Thursday, June 21, 2007

Using Clipart to Create a Coat of Arms

It's time to get down to the business of creating a coat of arms. There are a number of ways you can go about doing this. If you're a talented artist, you can sketch one freehand, then scan it into your computer. If you're a skilled illustrator you can create a coat of arms using an illustration program such as Adobe Illustrator, previously-Macromedia-now-Adobe FreeHand, or CorelDRAW (my personal favorite illustration software). If you're not up to sketching or illustrating you could always use the good old fashioned method of using a piece of paper and a pencil to trace the outline pieces you find on the internet and scanning them into your computer to assemble, then add color and details in image editing software like Photoshop Elements.

Or you can do it the easy way... using clipart. :-)

There are many, many web sites on the internet selling (and in some cases giving away for free) heraldic clipart. You can get started with a search on Google or to save some time, check out Kimberly Powell's page on Kimberly's already put together a nice collection of links to sites that offer heraldic clipart.

You'll want to spend some time looking through these clipart sites. Some collections can get pretty pricey while others give it away for free. But beware, those that give it away for free tend to be giving you low resolution images that won't print well in a large size. You'll also need to wade through all the "stock" coat of arms that are already assembled and categorized by surname too. But the pieces you need are readily available. If you think you might like to create several coats of arms you might want to consider paying for a quality collection of clipart. You know what they say... you get what you pay for.

Here's another thing to consider... If you have an older version of CorelDraw (version 7 or 8), you already have a very nice heraldic clipart collection. I don't know why the makers of CorelDraw dropped that clipart from more recent versions of CorelDraw but unfortunately they did. However, if you come across one of these older versions of the software at a garage sale or on, don't hesitate to buy it. The clipart from these older versions will open just fine in the more recent versions of CorelDraw. The clipart is in Corel's native format though so you won't be able to open and use their clipart without their software.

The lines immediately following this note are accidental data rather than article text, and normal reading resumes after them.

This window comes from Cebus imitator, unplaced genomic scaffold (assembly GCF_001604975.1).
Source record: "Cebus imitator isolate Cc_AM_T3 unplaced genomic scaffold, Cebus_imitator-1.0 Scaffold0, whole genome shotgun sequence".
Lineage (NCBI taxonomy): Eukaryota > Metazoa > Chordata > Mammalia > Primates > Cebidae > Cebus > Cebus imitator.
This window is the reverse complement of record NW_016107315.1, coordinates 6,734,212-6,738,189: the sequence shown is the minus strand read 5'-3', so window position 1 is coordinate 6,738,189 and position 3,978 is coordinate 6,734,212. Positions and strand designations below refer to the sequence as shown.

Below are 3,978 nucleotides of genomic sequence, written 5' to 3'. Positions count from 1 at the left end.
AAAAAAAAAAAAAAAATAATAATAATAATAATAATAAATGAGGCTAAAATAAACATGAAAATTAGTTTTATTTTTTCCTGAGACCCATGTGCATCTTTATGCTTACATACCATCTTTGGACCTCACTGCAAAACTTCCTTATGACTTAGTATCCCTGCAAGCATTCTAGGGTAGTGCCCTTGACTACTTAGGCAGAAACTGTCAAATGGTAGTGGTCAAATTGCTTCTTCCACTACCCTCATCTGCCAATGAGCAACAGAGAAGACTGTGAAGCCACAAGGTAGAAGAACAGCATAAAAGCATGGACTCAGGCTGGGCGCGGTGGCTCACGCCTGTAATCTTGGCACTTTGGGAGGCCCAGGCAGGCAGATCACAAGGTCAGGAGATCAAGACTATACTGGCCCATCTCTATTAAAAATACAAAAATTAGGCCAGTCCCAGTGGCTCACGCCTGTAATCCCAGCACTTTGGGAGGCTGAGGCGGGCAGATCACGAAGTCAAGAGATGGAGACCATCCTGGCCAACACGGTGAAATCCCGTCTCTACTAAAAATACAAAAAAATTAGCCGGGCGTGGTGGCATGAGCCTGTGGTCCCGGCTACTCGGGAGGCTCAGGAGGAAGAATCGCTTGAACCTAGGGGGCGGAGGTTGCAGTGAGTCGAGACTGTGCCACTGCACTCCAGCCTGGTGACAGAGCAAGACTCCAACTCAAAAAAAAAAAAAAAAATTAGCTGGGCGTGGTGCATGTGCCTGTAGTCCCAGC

Once you get your heraldic clipart you're ready to start assembling your coat of arms. You can generally do so in any illustration or image editing software that uses layers (all the major one do). You'll be able to change colors and resize where necessary as well. This is the fun part that will take you back to the days of coloring in coloring books and dressing up paper dolls as you try on different styles of mantles, name scrolls, helmets, and shields. Bet you never thought about the skills training you were getting back in your childhood, did you? Pretend you're a kid again and have some fun (and don't forget to save ;-)!!!

Coming up next: Wearing Your Coat of Arms

Other posts on this topic:
Why You Need to Design a Coat of Arms for Your Family
Dissecting A Coat of Arms Achievement
Create a Coat of Arms: Design Ideas
Create a Coat of Arms: Design Considerations


Bill West said...

I enjoyed reading these, Jasia.

I used to have a program called
Blazon! on one of my old computers
that's a freeware heraldry design
program, but I don't know if they
ever updated it past the one for
Windows 95 users.

Jasia said...

Thanks for mentioning Blazon!, Bill. I did come across a reference to this software in my research for this series but couldn't find a version more current than Windows 95. Too bad. It sounds like a nifty program.

If anyone else finds an updated version of Blazon! please leave a comment here on where to find it.